Identical twins may share appearances, mannerisms, even clothes — but the microbes living in their guts are anything but the same. By comprehensively sequencing microbial genes in the gut, researchers have found that communities of bacteria in adult identical twins differ dramatically. The findings, to appear online during the week of March 29 in the Proceedings of the National Academy of Sciences, give scientists a deeper understanding of what makes one person’s intestinal bacteria different from another’s.
Figuring out what’s behind the composition and function of a person’s gut bacteria is “a very important problem,” comments microbiologist Frederic Bushman of the University of Pennsylvania School of Medicine in Philadelphia. Bacteria in the intestines spur digestion, manufacture vitamins and keep people healthy; changes in gut bacteria have been linked to irritable bowel syndrome and metabolic disorders. Because of their role in breaking down and absorbing the nutrients from food, gut bacteria may even influence a person’s weight.
In the new study, the researchers comprehensively sequenced bacterial genes in stool samples from a pair of identical twins, 26-year-old obese women from Missouri. Since identical twins have nearly identical DNA, any differences between their gut microbial populations would have to be due to non-genetic factors such as diet, disease history or exposure to antibiotics.
“Diet is probably a huge, huge factor,” says study coauthor Jeffrey Gordon, a systems biologist at Washington University School of Medicine in St. Louis, although researchers still don’t know exactly what factors shape bacterial variation in the gut.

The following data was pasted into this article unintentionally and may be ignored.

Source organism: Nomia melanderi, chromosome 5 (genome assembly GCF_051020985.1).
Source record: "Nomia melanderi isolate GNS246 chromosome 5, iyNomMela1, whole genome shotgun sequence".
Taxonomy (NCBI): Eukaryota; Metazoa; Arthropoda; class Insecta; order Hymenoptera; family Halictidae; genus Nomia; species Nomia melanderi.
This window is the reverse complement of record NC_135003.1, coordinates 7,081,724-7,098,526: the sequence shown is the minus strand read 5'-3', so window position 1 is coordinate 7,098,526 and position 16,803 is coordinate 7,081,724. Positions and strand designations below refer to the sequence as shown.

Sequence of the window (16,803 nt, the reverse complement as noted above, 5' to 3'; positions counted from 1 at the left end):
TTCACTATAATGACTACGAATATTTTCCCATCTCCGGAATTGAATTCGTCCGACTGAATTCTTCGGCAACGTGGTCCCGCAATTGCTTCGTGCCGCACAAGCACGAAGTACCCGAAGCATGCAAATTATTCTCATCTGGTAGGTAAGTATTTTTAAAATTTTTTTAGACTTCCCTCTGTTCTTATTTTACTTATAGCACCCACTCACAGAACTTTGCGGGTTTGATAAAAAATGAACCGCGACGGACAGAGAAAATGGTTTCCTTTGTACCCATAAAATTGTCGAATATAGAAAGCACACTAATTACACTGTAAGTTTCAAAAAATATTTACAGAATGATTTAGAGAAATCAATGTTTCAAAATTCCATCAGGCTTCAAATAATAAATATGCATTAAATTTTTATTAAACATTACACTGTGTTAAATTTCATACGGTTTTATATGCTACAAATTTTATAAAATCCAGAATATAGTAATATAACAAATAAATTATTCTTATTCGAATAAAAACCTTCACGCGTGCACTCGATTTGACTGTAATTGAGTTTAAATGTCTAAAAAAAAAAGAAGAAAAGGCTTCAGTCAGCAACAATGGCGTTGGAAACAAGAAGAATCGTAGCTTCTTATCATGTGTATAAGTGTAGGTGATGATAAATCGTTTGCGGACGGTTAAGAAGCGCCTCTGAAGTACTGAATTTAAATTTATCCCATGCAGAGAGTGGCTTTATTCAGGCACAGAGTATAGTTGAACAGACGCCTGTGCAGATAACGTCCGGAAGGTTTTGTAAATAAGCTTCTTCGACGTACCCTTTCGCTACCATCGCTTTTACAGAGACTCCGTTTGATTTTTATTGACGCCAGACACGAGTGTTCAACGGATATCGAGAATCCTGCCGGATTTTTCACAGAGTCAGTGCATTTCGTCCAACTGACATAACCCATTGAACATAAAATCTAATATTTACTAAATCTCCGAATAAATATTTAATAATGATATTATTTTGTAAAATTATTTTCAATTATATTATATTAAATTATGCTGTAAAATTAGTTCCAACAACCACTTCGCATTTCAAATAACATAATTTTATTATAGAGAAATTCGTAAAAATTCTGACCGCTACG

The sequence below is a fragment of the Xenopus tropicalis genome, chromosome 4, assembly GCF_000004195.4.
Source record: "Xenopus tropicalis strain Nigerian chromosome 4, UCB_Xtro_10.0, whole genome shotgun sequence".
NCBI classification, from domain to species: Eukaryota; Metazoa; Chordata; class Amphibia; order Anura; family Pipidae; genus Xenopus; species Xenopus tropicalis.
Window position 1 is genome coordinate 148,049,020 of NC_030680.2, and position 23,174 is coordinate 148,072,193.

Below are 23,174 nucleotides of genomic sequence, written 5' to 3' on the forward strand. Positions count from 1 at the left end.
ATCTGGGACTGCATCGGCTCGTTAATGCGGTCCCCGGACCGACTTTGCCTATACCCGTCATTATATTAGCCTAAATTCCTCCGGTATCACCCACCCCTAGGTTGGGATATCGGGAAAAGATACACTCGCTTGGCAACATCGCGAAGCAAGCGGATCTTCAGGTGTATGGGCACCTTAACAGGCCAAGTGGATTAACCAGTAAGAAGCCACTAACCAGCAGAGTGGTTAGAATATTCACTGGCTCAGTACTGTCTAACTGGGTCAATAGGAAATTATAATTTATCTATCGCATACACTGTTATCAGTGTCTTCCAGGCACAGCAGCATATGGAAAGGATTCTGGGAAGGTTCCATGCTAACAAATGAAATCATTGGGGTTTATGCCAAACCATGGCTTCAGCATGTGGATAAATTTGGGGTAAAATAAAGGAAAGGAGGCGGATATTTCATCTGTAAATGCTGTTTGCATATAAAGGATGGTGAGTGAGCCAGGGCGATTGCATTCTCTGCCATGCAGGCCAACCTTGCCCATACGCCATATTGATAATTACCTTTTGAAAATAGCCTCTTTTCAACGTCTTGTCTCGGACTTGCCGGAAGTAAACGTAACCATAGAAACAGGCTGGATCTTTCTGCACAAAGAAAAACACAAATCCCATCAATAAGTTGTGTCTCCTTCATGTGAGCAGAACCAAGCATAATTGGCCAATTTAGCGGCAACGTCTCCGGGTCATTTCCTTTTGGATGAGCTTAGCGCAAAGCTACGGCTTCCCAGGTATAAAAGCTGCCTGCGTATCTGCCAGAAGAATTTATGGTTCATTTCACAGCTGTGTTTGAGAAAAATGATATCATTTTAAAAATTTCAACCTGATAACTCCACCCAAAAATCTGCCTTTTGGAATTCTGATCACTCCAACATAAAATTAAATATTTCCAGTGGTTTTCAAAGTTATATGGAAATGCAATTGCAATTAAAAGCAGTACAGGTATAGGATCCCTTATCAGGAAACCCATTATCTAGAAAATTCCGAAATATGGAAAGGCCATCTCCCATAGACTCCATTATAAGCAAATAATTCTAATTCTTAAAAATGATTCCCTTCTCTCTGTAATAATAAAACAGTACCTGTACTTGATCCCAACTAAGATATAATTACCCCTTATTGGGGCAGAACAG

The twins shared in their gut microbes only about 17 percent of DNA sequences, based on a classification scheme developed by the researcher. What’s more, about 64 percent of the gene groups identified had not been seen in previous studies.
The results “change our sense of personal identity,” says Gordon. “We really do have different constellations of species.”
One of the notable differences between the twins was a gene group that produces a protein family called dockerins, which form assemblies that microbes use to break down cellulose. One twin’s intestinal bacteria possessed these dockerin genes, but the other’s lacked them.
In addition to looking for which genes were present in the gut microbiomes, the team went a step further and determined which ones were active. Some microbial genes found in both twins showed similar levels of expression, but the researchers found differences, too.
“This is the first look at the repertoire of expressed genes,” Gordon says, and the results will serve as a baseline for understanding how gut microbe genes function differently in different people.